"The second Canto of Don Juan was sent, on Saturday last, by post,
in four packets, two of four, and two of three sheets each,
containing in all two hundred and seventeen stanzas, octave
measure. But I will permit no curtailments, except those mentioned
about Castlereagh and the two Bobs in the introduction. You sha'n't make _canticles_ of my
cantos. The poem will please, if it is lively; if it is stupid, it
will fail: but I will have none of your damned cutting and
slashing. If you please, you may publish _anonymously_; it will
perhaps be better; but I will battle my way against them all, like
"So you and Mr. Foscolo, &c. want me to undertake what you call a
'great work?' an Epic Poem, I suppose, or some such pyramid. I'll
try no such thing; I hate tasks. And then 'seven or eight years!'
God send us all well this day three months, let alone years. If
one's years can't be better employed than in sweating poesy, a man
had better be a ditcher. And works, too!--is Childe Harold
nothing? You have so many 'divine poems,' is it nothing to have
written a _human_ one? without any of your worn-out machinery. Why,
man, I could have spun the thoughts of the four Cantos of that poem
into twenty, had I wanted to book-make, and its passion into as
many modern tragedies. Since you want _length_, you shall have
enough of _Juan_, for I'll make fifty Cantos.
"And Foscolo, too! Why does _he_ not do something more than the
Letters of Ortis, and a tragedy, and pamphlets? He has good fifteen
years more at his command than I have: what has he done all that
time?--proved his genius, doubtless, but not fixed its fame, nor
done his utmost.
"Besides, I mean to write my best work in _Italian_, and it will
take me nine years more thoroughly to master the language; and then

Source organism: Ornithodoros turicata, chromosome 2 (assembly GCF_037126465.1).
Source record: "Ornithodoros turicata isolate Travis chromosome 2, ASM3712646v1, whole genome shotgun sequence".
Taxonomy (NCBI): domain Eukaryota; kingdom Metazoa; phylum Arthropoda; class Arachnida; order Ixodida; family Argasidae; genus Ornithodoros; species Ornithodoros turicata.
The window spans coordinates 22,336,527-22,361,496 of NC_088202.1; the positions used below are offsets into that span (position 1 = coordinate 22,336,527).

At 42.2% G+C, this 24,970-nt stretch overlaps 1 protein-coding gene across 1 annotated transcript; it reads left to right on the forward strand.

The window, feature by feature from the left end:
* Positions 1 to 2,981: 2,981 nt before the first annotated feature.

if my fancy exist, and I exist too, I will try what I _can_ do
_really_. As to the estimation of the English which you talk of,
let them calculate what it is worth, before they insult me with
their insolent condescension.
"I have not written for their pleasure. If they are pleased, it is
that they chose to be so; I have never flattered their opinions,
nor their pride; nor will I. Neither will I make 'Ladies' books 'al
dilettar le femine e la plebe.' I have written from the fulness of
my mind, from passion, from impulse, from many motives, but not for
their 'sweet voices.'
"I know the precise worth of popular applause, for few scribblers
have had more of it; and if I chose to swerve into their paths, I
could retain it, or resume it. But I neither love ye, nor fear ye;
and though I buy with ye and sell with ye, I will neither eat with
ye, drink with ye, nor pray with ye. They made me, without any
search, a species of popular idol; they, without reason or
judgment, beyond the caprice of their good pleasure, threw down the
image from its pedestal; it was not broken with the fall, and they
would, it seems, again replace it,--but they shall not.
"You ask about my health: about the beginning of the year I was in
a state of great exhaustion, attended by such debility of stomach
that nothing remained upon it; and I was obliged to reform my 'way
of life,' which was conducting me from the 'yellow leaf' to the
ground, with all deliberate speed. I am better in health and
morals, and very much yours, &c.
"P.S. I have read Hodgson's 'Friends.' He is right in defending
Pope against the bastard pelicans of the poetical winter day, who
add insult to their parricide, by sucking the blood of the parent
of English _real_ poetry,--poetry without fault,--and then spurning
the bosom which fed them."
Questa risposta è stata cambiata da simone.fungardi (29-12-08 15:26, 7 anni 9 mesi 28 giorni )